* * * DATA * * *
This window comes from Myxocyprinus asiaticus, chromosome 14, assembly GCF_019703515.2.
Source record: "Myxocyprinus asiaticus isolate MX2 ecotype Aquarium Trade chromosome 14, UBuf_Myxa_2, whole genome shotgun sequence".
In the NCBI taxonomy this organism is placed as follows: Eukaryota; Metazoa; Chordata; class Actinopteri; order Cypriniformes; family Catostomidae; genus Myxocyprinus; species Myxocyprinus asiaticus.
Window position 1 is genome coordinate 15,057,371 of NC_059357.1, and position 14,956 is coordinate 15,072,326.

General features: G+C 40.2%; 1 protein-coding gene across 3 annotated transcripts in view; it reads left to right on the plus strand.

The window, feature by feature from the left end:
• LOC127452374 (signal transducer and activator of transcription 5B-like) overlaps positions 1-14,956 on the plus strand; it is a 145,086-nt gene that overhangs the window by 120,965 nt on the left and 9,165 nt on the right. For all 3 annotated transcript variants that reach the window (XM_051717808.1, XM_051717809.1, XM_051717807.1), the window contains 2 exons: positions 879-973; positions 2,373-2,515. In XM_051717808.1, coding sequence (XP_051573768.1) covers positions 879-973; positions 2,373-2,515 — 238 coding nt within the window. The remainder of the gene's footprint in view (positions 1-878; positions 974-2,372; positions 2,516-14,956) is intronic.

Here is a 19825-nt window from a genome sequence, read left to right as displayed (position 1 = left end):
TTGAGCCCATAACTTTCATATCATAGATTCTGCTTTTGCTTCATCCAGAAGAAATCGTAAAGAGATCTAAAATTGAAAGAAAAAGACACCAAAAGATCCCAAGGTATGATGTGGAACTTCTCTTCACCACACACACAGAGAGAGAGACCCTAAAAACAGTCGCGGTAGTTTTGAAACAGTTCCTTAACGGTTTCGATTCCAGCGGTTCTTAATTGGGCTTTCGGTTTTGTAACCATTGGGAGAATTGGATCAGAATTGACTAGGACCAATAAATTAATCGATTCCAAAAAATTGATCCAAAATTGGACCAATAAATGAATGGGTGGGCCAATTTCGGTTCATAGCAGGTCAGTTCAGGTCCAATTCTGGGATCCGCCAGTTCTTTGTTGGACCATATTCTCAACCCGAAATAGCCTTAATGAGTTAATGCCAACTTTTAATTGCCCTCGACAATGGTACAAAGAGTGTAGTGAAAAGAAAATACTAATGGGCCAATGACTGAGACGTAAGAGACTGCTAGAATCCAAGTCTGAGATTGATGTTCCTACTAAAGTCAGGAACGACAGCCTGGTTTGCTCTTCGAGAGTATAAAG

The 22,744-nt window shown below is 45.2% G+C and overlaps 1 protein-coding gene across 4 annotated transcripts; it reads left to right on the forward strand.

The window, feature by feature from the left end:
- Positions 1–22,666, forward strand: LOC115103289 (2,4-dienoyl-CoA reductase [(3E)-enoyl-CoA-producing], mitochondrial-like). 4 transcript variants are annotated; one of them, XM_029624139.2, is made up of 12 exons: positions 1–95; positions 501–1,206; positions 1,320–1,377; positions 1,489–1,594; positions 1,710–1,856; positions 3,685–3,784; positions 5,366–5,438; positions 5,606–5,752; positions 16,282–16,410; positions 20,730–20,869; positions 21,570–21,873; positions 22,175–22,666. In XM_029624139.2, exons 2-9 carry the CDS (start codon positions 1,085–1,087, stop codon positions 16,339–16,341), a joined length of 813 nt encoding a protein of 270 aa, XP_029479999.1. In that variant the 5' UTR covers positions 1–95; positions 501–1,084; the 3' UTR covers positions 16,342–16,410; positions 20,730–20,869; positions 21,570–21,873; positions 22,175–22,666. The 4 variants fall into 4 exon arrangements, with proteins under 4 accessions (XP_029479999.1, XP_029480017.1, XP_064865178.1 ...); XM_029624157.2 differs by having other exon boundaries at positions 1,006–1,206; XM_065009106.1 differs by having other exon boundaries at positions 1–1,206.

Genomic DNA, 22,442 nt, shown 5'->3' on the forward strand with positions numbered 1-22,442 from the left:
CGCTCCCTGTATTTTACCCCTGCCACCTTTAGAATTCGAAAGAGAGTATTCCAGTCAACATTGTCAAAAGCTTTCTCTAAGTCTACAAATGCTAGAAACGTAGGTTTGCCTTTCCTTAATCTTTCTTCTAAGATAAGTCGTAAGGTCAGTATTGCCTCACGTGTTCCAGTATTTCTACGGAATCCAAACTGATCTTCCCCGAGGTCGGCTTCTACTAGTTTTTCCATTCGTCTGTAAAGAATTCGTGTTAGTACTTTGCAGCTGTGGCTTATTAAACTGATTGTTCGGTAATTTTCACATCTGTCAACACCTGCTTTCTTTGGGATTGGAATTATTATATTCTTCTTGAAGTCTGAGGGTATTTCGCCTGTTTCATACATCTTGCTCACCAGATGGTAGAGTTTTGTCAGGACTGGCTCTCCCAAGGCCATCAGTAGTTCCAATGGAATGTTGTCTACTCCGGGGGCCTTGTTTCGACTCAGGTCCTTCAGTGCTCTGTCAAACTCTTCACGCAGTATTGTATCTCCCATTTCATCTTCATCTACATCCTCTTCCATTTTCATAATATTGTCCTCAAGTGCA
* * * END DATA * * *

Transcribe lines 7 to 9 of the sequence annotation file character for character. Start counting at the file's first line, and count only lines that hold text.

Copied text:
• LOC127452374 (signal transducer and activator of transcription 5B-like) overlaps positions 1-14,956 on the plus strand; it is a 145,086-nt gene that overhangs the window by 120,965 nt on the left and 9,165 nt on the right. For all 3 annotated transcript variants that reach the window (XM_051717808.1, XM_051717809.1, XM_051717807.1), the window contains 2 exons: positions 879-973; positions 2,373-2,515. In XM_051717808.1, coding sequence (XP_051573768.1) covers positions 879-973; positions 2,373-2,515 — 238 coding nt within the window. The remainder of the gene's footprint in view (positions 1-878; positions 974-2,372; positions 2,516-14,956) is intronic.

Here is a 19825-nt window from a genome sequence, read left to right as displayed (position 1 = left end):
TTGAGCCCATAACTTTCATATCATAGATTCTGCTTTTGCTTCATCCAGAAGAAATCGTAAAGAGATCTAAAATTGAAAGAAAAAGACACCAAAAGATCCCAAGGTATGATGTGGAACTTCTCTTCACCACACACACAGAGAGAGAGACCCTAAAAACAGTCGCGGTAGTTTTGAAACAGTTCCTTAACGGTTTCGATTCCAGCGGTTCTTAATTGGGCTTTCGGTTTTGTAACCATTGGGAGAATTGGATCAGAATTGACTAGGACCAATAAATTAATCGATTCCAAAAAATTGATCCAAAATTGGACCAATAAATGAATGGGTGGGCCAATTTCGGTTCATAGCAGGTCAGTTCAGGTCCAATTCTGGGATCCGCCAGTTCTTTGTTGGACCATATTCTCAACCCGAAATAGCCTTAATGAGTTAATGCCAACTTTTAATTGCCCTCGACAATGGTACAAAGAGTGTAGTGAAAAGAAAATACTAATGGGCCAATGACTGAGACGTAAGAGACTGCTAGAATCCAAGTCTGAGATTGATGTTCCTACTAAAGTCAGGAACGACAGCCTGGTTTGCTCTTCGAGAGTATAAAG